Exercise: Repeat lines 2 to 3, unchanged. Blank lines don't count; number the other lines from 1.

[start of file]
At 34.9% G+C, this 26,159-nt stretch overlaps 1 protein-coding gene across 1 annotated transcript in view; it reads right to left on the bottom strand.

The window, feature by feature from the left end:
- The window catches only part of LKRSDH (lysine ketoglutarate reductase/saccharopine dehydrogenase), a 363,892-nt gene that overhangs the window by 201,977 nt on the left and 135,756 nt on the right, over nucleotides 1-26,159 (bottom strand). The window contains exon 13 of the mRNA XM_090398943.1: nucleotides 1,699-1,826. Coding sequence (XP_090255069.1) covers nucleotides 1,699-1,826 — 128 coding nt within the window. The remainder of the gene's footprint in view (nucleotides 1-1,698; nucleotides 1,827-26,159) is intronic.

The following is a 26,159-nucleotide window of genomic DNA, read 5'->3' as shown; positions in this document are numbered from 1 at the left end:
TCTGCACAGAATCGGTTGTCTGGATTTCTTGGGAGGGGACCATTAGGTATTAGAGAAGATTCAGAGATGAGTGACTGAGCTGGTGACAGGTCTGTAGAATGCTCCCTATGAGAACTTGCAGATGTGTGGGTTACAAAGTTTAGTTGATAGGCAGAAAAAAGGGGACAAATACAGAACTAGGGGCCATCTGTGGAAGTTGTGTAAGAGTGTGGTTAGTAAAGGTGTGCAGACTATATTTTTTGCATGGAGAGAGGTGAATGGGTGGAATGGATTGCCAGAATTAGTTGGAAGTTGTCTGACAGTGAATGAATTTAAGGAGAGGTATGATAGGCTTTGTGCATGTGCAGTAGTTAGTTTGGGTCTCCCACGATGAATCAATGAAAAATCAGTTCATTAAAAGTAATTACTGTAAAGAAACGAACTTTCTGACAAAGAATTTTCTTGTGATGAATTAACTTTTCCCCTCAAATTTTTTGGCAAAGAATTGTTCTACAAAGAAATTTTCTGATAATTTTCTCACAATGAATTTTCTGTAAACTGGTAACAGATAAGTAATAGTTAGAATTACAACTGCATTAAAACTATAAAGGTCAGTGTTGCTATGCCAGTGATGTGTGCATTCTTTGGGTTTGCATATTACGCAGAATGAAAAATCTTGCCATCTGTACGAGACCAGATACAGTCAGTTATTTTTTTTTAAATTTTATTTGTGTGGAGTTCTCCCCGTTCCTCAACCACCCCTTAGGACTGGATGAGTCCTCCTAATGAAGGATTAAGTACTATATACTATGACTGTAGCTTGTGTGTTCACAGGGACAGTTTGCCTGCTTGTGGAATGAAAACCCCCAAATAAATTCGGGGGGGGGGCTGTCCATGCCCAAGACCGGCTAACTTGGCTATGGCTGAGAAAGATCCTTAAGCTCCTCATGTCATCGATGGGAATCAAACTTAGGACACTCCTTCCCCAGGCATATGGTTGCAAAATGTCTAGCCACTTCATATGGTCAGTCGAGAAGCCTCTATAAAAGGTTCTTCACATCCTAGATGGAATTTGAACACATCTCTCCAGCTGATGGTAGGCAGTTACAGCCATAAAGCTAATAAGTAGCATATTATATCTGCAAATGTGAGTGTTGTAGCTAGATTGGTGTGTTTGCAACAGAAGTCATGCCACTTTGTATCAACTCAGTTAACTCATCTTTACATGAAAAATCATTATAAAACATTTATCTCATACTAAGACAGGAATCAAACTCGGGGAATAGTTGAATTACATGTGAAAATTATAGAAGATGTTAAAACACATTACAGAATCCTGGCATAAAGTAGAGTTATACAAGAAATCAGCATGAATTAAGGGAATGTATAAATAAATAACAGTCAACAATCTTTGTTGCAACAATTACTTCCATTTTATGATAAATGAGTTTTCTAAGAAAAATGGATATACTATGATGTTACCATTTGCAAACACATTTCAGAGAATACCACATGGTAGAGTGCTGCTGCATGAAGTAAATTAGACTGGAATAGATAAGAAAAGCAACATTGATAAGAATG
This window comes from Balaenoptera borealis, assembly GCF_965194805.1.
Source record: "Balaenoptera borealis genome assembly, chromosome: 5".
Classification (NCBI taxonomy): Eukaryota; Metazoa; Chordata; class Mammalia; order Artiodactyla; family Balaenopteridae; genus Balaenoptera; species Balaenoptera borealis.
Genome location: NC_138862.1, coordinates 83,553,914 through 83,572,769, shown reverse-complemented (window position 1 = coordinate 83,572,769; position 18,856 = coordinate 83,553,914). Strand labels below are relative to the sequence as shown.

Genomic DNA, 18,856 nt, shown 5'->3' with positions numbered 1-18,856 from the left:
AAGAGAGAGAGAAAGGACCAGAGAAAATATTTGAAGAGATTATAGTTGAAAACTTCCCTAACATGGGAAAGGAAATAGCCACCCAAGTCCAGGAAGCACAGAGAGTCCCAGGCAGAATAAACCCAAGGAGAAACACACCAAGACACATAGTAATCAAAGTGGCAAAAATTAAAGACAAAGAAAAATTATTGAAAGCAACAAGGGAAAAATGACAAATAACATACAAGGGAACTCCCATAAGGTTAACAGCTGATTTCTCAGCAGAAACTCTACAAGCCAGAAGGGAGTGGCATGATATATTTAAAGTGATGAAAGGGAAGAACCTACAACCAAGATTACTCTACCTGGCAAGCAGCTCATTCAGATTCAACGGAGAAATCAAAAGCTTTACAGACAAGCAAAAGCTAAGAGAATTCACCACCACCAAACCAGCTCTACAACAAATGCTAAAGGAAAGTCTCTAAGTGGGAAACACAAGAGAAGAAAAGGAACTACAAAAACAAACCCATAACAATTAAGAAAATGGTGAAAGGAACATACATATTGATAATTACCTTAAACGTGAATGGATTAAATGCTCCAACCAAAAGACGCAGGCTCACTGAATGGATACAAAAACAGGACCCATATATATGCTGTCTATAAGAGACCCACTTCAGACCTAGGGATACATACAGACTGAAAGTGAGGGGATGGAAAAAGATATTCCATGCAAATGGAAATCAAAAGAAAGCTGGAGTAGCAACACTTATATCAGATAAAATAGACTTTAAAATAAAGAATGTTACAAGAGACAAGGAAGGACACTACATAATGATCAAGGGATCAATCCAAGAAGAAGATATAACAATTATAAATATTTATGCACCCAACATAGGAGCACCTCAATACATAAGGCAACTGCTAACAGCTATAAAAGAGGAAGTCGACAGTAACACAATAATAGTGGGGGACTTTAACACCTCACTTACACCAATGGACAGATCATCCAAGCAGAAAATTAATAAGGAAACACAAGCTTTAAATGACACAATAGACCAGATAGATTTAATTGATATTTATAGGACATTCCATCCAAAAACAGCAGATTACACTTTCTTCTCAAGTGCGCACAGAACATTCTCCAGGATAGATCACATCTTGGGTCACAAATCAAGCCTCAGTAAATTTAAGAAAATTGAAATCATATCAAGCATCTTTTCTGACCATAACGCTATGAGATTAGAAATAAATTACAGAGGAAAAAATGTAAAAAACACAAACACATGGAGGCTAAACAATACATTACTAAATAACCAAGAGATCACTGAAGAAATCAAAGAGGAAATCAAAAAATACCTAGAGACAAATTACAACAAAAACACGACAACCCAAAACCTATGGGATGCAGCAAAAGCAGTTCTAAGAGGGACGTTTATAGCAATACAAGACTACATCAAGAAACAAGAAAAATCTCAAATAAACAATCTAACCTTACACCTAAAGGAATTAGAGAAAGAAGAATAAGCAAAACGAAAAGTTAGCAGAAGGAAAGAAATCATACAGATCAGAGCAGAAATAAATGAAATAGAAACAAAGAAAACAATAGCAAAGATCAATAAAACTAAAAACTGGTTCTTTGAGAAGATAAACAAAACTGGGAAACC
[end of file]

The window, feature by feature from the left end:
- The window catches only part of LKRSDH (lysine ketoglutarate reductase/saccharopine dehydrogenase), a 363,892-nt gene that overhangs the window by 201,977 nt on the left and 135,756 nt on the right, over nucleotides 1-26,159 (bottom strand). The window contains exon 13 of the mRNA XM_090398943.1: nucleotides 1,699-1,826. Coding sequence (XP_090255069.1) covers nucleotides 1,699-1,826 — 128 coding nt within the window. The remainder of the gene's footprint in view (nucleotides 1-1,698; nucleotides 1,827-26,159) is intronic.